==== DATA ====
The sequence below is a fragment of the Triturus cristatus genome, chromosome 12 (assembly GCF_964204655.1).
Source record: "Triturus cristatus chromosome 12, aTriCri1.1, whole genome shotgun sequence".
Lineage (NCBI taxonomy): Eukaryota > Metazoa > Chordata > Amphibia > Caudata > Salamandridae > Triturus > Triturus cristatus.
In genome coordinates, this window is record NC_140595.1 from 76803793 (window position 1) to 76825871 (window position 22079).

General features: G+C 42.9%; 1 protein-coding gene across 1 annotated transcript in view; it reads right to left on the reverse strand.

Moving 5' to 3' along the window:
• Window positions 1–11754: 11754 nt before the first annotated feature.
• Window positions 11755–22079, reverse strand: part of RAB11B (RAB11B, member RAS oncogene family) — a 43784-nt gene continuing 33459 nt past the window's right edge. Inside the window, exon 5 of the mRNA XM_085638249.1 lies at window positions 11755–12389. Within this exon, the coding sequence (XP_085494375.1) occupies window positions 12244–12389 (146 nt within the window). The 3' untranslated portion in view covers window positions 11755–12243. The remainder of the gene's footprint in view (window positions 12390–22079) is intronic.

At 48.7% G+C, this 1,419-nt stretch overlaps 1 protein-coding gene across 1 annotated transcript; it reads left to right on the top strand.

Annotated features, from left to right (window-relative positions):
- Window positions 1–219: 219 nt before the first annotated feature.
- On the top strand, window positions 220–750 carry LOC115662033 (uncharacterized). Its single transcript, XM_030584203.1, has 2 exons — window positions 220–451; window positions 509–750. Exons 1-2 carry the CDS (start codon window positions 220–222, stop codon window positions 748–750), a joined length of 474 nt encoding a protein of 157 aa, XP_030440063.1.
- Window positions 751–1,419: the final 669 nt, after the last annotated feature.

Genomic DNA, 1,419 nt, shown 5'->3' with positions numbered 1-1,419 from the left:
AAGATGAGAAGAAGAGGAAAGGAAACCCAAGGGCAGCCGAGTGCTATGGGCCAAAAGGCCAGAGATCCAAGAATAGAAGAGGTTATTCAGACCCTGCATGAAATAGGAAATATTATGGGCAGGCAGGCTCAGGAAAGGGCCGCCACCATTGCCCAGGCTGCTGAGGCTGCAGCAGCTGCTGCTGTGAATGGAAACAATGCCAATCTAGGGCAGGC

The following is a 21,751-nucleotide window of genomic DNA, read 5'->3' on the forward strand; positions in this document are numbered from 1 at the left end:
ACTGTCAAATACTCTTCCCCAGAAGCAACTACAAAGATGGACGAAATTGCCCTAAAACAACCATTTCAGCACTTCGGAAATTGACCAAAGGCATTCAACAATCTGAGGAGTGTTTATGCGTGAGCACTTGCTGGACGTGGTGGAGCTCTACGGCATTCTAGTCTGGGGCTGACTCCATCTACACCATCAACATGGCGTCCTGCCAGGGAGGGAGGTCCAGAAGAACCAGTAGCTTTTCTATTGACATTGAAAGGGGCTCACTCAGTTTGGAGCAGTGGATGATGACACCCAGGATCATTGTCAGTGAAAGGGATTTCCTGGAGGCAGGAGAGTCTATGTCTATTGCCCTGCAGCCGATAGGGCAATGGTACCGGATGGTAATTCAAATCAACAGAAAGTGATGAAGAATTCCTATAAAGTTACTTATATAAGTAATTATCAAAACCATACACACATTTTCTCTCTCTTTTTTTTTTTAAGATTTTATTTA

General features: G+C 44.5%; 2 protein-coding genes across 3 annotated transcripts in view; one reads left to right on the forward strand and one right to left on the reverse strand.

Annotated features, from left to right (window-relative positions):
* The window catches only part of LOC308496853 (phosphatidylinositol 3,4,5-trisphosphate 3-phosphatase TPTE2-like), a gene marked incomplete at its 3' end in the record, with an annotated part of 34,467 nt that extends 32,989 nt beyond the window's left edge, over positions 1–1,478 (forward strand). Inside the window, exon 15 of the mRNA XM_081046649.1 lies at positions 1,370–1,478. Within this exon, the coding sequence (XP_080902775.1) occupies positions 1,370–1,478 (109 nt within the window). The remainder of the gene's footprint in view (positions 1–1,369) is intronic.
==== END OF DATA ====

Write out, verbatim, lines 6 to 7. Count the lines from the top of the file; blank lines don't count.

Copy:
Moving 5' to 3' along the window:
• Window positions 1–11754: 11754 nt before the first annotated feature.